Cowboys, Cannibals and Poetry
Concerning Cormac McCarthy and his book, The Crossing
Well I've just read a great book, The Crossing by Cormac McCarthy, and I got off lightly this time.
Anyone dealing with McCarthy has to deal with the violence of his books. I am not proud of the fact that I managed to finish my first McCarthy book, Blood Meridian. It is an endless stream of violence and atrocity. Of course I understand that it is based on an actual band of degenerates, but historical reality does not justify a book. The current tagline for the upcoming film is "Every man has a scalp" and I will not be watching this movie. Three of his books have made it to the screen before, All the Pretty Horses, the Road and the Academy Award winning No Country for Old Men. The last two rated R for violence and included cannibals and a "you die if you call the toss wrong" killer. All the Pretty Horses, an earlier movie, is not without a moment of horror.
I was thus strongly conditioned on starting The Crossing and was ill at ease through all of the book, because I felt for young Billy, and feared the worst. But McCarthy shows us some mercy this time. Should it be a spoiler to know that the protagonist is still above ground at the end of a book? I'm sure I will relax more into the next reading, perhaps to the detriment of the experience.
Two American teenage brothers wander into northern Mexico on horseback. Nineteenth century America, as I first imagined? No, 1938, but that wasn't a modern date in the West. And to cross into Mexico then was truly to cross into a former century.
The story starts with a strong plot line which ends abruptly and completely on page 127. But there are still 298 pages left! The rest of the book never achieves quite the focused drama of the beginning, but I guess someone's mostly aimless wandering doesn't support plot. Never mind, its the crossing that matters not the destination.
McCarthy uses words in variant forms I've never heard of. Odd turns of phrase. "The night sky lies so sprint (sic) with stars that there is scarcely space of black at all and they fall all night in bitter arcs and it is so that their numbers are not less." His language seems to be awkward and lyrical at the same time, with a starkness and immediacy, a primitive poetry that perfectly suits the places and characters he writes about.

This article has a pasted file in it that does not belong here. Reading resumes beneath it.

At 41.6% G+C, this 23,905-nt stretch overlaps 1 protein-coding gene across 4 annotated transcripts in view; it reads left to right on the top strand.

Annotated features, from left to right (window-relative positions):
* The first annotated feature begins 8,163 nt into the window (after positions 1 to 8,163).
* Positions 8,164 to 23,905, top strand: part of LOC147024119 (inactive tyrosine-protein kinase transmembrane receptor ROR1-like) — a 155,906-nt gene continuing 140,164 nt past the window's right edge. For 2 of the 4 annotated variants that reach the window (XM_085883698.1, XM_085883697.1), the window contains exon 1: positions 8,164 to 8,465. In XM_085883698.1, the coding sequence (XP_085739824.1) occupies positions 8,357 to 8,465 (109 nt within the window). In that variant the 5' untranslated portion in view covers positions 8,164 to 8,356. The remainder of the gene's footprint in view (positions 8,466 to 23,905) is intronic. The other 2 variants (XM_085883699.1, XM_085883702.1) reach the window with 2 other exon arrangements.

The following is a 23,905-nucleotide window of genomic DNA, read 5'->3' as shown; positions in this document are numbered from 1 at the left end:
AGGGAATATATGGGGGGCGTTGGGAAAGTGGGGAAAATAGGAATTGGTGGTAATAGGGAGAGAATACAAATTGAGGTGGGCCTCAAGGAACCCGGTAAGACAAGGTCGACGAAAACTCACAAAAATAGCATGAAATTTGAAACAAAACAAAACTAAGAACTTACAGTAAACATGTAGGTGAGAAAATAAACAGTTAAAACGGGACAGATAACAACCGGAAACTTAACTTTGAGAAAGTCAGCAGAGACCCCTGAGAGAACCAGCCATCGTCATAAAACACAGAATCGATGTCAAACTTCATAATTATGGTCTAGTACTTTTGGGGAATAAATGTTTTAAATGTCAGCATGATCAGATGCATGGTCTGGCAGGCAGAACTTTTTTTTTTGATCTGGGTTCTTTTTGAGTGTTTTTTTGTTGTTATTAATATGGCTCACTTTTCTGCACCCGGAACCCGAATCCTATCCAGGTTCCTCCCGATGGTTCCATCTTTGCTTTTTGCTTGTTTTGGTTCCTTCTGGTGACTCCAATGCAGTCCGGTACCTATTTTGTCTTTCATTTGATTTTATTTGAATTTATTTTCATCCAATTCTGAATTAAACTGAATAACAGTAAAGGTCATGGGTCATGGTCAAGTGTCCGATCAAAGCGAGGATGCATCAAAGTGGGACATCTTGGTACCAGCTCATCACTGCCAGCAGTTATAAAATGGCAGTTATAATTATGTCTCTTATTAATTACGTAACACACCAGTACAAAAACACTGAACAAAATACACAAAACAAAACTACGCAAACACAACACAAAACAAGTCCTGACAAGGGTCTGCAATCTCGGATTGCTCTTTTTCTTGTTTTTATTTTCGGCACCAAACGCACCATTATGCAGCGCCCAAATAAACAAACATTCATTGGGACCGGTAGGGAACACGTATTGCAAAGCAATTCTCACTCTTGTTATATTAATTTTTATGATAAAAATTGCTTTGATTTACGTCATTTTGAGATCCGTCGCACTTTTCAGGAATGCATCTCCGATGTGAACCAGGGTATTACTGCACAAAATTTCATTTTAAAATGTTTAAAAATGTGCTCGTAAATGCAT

McCarthy's storytelling is curious also for what he does and doesn't include. A doctor deals with a gunshot wound, the procedure is described with all the detail and attention of a zen tea ceremony. Reading up on saddlery and tacking a horse would be useful in following McCarthy's constant technical references regarding the chief means of transportation. A knowledge of Spanish, or at least a Spanish to English dictionary, would be helpful in understanding most of the direct dialogue. Far be it for him, in the midst of endless descriptions of the fauna and topography of the state of Chihuahua, the weather, the flight of birds and the movement of the trees, to give us any clues as to what the main character, Billy Parham, or any other human for that matter, is feeling. I mean most of the conversations are in a foreign language! All characters seem wrapped in a stoicism complete, although any person encountered is game to launch into a long and unlikely and inconclusive monologue (seemingly important as its in English) about God's nature, predestination, freewill, sin, how we come to know the world, and other such philosophical topics, while eating their last rancid tortilla. The one time McCarthy finally drops his guard and someone actually bursts into tears comes as an explosion, and almost serves as the climax to the book.
In the midst are the poor of Mexico in their rags. The endless acts of kindness as those who have almost nothing share with those who have nothing. But then that's my conclusion, McCarthy seems to have no opinions to clutter up his creation, the reader is not lacking of space to fill in.